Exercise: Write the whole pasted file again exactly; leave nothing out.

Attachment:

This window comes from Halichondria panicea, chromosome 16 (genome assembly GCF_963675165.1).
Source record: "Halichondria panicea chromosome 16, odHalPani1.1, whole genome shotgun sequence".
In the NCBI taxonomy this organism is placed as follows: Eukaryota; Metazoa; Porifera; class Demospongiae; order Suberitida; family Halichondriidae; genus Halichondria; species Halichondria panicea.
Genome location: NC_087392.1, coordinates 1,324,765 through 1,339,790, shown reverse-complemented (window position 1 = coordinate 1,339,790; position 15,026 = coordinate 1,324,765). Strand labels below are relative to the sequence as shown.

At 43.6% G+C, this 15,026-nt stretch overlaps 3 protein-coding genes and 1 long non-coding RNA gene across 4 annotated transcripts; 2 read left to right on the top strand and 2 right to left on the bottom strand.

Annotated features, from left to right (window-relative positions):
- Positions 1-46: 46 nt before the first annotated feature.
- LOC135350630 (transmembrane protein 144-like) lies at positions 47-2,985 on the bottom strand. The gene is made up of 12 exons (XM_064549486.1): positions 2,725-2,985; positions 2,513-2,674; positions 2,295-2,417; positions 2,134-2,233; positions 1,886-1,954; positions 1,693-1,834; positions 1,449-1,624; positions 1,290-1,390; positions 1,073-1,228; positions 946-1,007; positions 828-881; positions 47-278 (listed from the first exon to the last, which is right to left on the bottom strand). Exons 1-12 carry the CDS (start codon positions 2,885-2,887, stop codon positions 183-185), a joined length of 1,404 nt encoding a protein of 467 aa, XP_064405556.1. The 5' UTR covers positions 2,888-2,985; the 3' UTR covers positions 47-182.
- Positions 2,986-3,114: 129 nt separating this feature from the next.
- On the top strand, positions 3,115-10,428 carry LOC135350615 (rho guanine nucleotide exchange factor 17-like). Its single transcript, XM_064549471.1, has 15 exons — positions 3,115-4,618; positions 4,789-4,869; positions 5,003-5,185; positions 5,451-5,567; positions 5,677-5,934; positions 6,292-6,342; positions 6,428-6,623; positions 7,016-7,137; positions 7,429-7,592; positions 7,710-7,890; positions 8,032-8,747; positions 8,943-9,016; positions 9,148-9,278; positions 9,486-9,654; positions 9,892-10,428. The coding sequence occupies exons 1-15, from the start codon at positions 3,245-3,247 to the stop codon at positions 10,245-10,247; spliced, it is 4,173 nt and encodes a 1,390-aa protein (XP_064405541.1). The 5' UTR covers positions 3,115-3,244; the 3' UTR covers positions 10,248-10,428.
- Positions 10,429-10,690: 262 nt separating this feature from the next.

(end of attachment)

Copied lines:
This window comes from Halichondria panicea, chromosome 16 (genome assembly GCF_963675165.1).
Source record: "Halichondria panicea chromosome 16, odHalPani1.1, whole genome shotgun sequence".
In the NCBI taxonomy this organism is placed as follows: Eukaryota; Metazoa; Porifera; class Demospongiae; order Suberitida; family Halichondriidae; genus Halichondria; species Halichondria panicea.
Genome location: NC_087392.1, coordinates 1,324,765 through 1,339,790, shown reverse-complemented (window position 1 = coordinate 1,339,790; position 15,026 = coordinate 1,324,765). Strand labels below are relative to the sequence as shown.

At 43.6% G+C, this 15,026-nt stretch overlaps 3 protein-coding genes and 1 long non-coding RNA gene across 4 annotated transcripts; 2 read left to right on the top strand and 2 right to left on the bottom strand.

Annotated features, from left to right (window-relative positions):
- Positions 1-46: 46 nt before the first annotated feature.
- LOC135350630 (transmembrane protein 144-like) lies at positions 47-2,985 on the bottom strand. The gene is made up of 12 exons (XM_064549486.1): positions 2,725-2,985; positions 2,513-2,674; positions 2,295-2,417; positions 2,134-2,233; positions 1,886-1,954; positions 1,693-1,834; positions 1,449-1,624; positions 1,290-1,390; positions 1,073-1,228; positions 946-1,007; positions 828-881; positions 47-278 (listed from the first exon to the last, which is right to left on the bottom strand). Exons 1-12 carry the CDS (start codon positions 2,885-2,887, stop codon positions 183-185), a joined length of 1,404 nt encoding a protein of 467 aa, XP_064405556.1. The 5' UTR covers positions 2,888-2,985; the 3' UTR covers positions 47-182.
- Positions 2,986-3,114: 129 nt separating this feature from the next.
- On the top strand, positions 3,115-10,428 carry LOC135350615 (rho guanine nucleotide exchange factor 17-like). Its single transcript, XM_064549471.1, has 15 exons — positions 3,115-4,618; positions 4,789-4,869; positions 5,003-5,185; positions 5,451-5,567; positions 5,677-5,934; positions 6,292-6,342; positions 6,428-6,623; positions 7,016-7,137; positions 7,429-7,592; positions 7,710-7,890; positions 8,032-8,747; positions 8,943-9,016; positions 9,148-9,278; positions 9,486-9,654; positions 9,892-10,428. The coding sequence occupies exons 1-15, from the start codon at positions 3,245-3,247 to the stop codon at positions 10,245-10,247; spliced, it is 4,173 nt and encodes a 1,390-aa protein (XP_064405541.1). The 5' UTR covers positions 3,115-3,244; the 3' UTR covers positions 10,248-10,428.
- Positions 10,429-10,690: 262 nt separating this feature from the next.